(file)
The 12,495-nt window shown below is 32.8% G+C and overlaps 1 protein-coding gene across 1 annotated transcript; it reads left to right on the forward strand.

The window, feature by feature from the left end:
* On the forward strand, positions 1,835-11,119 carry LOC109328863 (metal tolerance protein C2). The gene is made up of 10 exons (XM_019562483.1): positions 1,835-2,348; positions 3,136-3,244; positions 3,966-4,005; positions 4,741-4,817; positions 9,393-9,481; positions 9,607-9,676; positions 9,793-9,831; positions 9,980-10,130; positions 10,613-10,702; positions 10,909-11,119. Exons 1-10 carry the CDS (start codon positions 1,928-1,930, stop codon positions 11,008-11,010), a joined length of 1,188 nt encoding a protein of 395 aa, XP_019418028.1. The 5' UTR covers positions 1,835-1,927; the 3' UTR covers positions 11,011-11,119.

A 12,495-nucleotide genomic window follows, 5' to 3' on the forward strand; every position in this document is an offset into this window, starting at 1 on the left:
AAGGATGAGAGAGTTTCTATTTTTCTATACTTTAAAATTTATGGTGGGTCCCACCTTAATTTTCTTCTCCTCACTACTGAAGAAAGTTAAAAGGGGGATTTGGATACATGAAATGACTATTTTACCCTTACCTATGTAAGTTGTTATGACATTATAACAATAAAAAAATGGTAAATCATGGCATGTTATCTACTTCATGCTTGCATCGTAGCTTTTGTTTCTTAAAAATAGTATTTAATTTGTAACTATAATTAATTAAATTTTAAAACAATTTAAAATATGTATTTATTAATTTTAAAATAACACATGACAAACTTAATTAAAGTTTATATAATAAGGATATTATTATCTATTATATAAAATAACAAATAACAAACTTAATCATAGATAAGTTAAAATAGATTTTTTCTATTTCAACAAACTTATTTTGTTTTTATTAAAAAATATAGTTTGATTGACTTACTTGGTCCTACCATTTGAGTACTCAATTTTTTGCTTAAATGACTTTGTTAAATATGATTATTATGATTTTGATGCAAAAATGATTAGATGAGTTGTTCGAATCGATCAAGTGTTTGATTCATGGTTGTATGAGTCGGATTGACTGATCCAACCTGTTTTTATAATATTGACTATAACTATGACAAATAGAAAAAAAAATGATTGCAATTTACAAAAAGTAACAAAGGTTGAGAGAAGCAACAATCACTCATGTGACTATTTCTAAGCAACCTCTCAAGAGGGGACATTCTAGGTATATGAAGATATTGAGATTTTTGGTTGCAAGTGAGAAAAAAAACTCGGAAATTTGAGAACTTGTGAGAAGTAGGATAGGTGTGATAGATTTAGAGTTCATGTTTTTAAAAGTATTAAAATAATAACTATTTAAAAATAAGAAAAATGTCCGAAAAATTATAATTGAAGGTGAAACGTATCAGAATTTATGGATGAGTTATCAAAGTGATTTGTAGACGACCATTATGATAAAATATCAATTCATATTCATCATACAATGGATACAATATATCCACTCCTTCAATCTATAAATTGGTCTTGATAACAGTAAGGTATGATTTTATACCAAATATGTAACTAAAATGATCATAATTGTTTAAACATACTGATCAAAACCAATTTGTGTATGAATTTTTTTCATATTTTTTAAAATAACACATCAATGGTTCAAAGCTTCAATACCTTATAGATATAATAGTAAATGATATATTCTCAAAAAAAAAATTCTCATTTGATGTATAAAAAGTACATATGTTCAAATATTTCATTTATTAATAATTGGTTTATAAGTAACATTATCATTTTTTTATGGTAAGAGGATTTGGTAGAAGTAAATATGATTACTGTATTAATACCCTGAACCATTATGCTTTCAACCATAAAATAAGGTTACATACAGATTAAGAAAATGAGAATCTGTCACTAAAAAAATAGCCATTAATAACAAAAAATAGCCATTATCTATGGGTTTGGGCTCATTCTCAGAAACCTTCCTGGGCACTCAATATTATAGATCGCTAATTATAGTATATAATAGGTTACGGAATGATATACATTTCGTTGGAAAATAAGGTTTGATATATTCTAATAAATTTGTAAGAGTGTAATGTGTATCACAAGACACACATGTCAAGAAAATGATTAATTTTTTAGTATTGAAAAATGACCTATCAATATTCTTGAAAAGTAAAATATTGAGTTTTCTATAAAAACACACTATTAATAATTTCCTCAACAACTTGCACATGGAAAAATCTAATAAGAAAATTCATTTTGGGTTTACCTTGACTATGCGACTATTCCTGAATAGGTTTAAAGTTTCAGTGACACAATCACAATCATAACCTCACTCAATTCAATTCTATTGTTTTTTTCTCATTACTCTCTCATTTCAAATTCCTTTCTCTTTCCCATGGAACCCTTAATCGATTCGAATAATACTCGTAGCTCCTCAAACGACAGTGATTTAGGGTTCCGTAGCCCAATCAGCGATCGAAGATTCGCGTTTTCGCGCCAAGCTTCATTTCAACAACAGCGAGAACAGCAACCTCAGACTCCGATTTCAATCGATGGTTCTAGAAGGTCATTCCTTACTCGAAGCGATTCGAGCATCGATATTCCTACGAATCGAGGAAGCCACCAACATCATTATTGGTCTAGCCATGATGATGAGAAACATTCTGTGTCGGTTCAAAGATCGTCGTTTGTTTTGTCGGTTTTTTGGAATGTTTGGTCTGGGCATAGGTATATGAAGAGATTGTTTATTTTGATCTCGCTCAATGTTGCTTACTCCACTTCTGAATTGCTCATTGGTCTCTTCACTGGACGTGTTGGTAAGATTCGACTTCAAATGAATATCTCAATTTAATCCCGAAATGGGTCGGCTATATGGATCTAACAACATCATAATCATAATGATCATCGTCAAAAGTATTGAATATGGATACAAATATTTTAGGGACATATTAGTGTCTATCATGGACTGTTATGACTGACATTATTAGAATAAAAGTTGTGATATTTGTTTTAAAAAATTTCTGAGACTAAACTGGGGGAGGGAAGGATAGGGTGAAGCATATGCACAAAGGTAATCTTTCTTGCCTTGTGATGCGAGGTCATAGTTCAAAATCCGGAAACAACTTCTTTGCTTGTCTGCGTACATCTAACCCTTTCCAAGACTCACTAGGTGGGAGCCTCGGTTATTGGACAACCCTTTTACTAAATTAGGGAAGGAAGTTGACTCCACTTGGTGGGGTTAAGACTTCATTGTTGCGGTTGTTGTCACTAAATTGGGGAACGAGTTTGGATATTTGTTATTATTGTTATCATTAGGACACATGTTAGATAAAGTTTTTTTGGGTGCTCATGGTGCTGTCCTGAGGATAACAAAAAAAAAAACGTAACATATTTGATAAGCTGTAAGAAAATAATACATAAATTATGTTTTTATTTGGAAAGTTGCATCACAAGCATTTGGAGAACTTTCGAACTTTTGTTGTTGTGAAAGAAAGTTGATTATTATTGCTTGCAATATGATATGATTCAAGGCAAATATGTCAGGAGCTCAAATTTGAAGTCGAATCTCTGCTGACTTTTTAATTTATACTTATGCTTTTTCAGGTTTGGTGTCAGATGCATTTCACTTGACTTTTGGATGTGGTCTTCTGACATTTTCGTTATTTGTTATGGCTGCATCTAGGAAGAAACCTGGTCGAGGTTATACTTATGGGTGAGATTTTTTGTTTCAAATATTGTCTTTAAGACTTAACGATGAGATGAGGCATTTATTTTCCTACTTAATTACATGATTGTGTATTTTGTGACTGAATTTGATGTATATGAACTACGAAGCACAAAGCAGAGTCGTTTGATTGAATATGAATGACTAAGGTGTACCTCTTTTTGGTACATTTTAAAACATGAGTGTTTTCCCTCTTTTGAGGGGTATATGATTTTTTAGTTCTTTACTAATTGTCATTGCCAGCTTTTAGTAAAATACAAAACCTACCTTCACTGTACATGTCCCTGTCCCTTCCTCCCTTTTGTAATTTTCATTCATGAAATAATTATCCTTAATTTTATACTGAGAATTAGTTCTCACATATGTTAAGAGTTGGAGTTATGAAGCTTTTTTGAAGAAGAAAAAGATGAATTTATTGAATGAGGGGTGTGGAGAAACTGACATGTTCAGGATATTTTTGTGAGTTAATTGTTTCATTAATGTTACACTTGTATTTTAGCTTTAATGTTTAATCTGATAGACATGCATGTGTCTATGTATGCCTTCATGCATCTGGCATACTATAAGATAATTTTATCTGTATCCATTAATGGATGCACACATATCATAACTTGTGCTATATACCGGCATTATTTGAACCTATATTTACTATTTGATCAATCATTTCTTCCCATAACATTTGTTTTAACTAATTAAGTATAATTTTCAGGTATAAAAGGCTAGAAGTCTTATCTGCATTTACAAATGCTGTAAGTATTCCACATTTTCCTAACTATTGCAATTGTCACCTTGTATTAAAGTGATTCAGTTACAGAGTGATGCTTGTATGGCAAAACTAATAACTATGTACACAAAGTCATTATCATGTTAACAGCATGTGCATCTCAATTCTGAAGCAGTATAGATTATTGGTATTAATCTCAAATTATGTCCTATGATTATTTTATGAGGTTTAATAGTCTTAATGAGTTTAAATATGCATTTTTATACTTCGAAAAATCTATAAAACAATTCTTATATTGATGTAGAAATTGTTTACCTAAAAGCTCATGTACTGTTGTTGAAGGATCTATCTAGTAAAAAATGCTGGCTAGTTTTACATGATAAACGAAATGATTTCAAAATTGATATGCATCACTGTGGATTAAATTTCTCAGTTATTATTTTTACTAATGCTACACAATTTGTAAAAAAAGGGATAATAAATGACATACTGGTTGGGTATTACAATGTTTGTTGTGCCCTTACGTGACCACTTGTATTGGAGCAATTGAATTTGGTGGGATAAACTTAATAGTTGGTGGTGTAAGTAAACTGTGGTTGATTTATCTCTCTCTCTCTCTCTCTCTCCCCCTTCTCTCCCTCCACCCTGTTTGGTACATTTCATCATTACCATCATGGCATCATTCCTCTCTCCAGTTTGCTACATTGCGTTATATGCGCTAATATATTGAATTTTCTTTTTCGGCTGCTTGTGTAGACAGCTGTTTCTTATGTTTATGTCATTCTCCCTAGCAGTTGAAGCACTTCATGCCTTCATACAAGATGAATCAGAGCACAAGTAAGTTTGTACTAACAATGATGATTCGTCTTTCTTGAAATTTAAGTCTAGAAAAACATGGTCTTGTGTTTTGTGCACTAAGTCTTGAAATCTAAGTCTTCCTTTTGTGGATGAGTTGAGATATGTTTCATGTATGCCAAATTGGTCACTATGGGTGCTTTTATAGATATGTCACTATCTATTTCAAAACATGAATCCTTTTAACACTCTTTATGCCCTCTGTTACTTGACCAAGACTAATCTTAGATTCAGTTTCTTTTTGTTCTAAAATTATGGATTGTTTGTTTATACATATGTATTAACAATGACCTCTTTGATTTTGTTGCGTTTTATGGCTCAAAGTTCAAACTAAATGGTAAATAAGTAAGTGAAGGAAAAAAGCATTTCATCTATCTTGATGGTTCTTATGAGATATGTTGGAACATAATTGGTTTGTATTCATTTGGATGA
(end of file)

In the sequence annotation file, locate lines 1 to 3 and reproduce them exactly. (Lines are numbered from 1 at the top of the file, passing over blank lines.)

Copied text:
The 12,495-nt window shown below is 32.8% G+C and overlaps 1 protein-coding gene across 1 annotated transcript; it reads left to right on the forward strand.

The window, feature by feature from the left end:
* On the forward strand, positions 1,835-11,119 carry LOC109328863 (metal tolerance protein C2). The gene is made up of 10 exons (XM_019562483.1): positions 1,835-2,348; positions 3,136-3,244; positions 3,966-4,005; positions 4,741-4,817; positions 9,393-9,481; positions 9,607-9,676; positions 9,793-9,831; positions 9,980-10,130; positions 10,613-10,702; positions 10,909-11,119. Exons 1-10 carry the CDS (start codon positions 1,928-1,930, stop codon positions 11,008-11,010), a joined length of 1,188 nt encoding a protein of 395 aa, XP_019418028.1. The 5' UTR covers positions 1,835-1,927; the 3' UTR covers positions 11,011-11,119.